Mindfulness and Compassion

Every one of us responds to kindness, even animals. A dog can be taught to behave using a stick to beat it, but it will become neurotic and stressed when told to do something. Yet the same discipline can be achieved through kindness and compassion and the dog will be calm and happy. Everyone likes to be around calm individuals and the sense of warmth we experience when someone just holds our hand or talks to us in a loving way is remarkable. The physiological effects are also measurable, our blood pressure decreases, our face relaxes and the tension dissolves throughout our body.


A kind word rather than a harsh reprimand achieves so much more. There is already so much hatred in the world, we do not need to participate in it or contribute to it. A kind and compassionate nature naturally makes the mind more calm and at ease. The development of kindness is crucial to our own happiness. This is a form of selfish action in one way. Not only does this type of mind help others, but it helps us even more.

We all put ourselves first because we think that we are the most important people in our lives. This is a selfish viewpoint and encourages pride and an inflated ego. This strong attachment we all have to ourselves is misguided and does not help us to become relaxed. Putting ourselves first above the needs of others actually enhances our selfishness. Yet reversing this viewpoint and putting others needs before our own has immense benefits. Our sense of how important we are diminishes and a compassionate mindful nature develops. This creates contentment, less craving for external causes of our happiness and a clear emotionally intelligent mindset.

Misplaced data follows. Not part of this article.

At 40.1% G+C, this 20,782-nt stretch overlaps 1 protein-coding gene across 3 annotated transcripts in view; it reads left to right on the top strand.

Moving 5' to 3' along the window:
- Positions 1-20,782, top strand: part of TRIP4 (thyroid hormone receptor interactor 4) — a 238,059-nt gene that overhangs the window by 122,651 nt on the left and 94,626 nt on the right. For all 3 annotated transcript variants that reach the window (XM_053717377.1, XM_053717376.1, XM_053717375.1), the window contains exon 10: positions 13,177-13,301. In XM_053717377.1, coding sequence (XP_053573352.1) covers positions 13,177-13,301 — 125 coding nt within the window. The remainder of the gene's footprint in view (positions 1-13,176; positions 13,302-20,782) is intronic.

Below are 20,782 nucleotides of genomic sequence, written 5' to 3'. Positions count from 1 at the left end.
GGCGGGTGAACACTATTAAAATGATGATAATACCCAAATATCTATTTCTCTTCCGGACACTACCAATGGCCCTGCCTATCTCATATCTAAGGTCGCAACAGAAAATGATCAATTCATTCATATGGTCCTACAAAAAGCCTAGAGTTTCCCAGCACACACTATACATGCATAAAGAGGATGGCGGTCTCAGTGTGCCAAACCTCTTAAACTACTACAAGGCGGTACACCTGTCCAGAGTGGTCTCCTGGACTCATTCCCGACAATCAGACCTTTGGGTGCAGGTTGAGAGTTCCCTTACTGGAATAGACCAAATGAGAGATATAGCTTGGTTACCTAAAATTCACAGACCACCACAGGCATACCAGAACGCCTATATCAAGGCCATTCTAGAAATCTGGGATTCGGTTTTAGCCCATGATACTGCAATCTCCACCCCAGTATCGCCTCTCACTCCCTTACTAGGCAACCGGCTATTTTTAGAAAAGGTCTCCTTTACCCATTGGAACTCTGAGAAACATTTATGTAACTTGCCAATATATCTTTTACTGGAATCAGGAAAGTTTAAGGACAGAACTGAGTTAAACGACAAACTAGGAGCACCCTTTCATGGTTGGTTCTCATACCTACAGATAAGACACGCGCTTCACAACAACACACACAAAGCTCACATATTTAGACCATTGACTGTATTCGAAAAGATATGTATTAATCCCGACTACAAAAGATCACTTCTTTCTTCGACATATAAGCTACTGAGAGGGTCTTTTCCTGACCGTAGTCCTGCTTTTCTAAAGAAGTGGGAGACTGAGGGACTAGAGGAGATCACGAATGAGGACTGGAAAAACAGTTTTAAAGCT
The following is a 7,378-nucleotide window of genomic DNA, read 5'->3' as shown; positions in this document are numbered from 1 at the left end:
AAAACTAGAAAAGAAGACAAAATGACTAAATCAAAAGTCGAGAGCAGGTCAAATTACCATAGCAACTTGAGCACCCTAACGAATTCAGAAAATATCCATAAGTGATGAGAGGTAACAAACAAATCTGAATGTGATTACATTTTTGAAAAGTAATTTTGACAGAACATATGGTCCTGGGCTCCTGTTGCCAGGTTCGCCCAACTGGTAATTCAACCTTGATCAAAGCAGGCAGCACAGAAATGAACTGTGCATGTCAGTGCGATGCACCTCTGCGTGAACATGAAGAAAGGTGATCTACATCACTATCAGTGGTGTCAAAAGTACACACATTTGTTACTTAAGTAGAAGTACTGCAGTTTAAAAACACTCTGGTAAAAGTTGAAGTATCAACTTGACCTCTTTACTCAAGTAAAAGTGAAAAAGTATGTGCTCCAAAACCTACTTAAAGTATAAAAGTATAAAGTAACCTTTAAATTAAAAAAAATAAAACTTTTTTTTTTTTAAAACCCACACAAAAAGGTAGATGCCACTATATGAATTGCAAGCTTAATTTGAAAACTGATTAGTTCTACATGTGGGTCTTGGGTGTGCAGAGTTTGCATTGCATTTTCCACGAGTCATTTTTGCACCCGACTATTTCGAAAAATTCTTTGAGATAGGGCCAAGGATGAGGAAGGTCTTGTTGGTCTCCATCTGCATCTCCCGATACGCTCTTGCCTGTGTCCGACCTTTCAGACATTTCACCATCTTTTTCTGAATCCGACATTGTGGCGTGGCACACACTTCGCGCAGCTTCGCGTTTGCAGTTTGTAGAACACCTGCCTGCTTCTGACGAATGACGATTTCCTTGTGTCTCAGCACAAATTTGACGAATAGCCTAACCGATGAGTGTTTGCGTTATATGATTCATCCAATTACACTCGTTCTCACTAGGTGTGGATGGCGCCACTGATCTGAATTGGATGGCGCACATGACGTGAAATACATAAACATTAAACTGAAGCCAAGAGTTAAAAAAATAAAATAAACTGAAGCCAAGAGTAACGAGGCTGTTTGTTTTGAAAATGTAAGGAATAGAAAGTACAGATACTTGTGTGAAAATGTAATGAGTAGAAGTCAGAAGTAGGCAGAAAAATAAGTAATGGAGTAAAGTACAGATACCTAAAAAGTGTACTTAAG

When compassion is actually developed through the practice of mindfulness, it becomes a powerful foundation for our mental well-being, as well as our meditation practice. Compassion, however, must also be developed with wisdom, otherwise it becomes less effective. Wisdom is developed through mindfulness because we become more attentive to the present. This allows us space to make well-motivated actions as opposed to our usual mindless re-actions. On the other hand, actions taken with mindfulness and compassion will have a more predictable outcome, which in turn motivates us to further mindfulness and meditation practice.

© Michael Smith 2014

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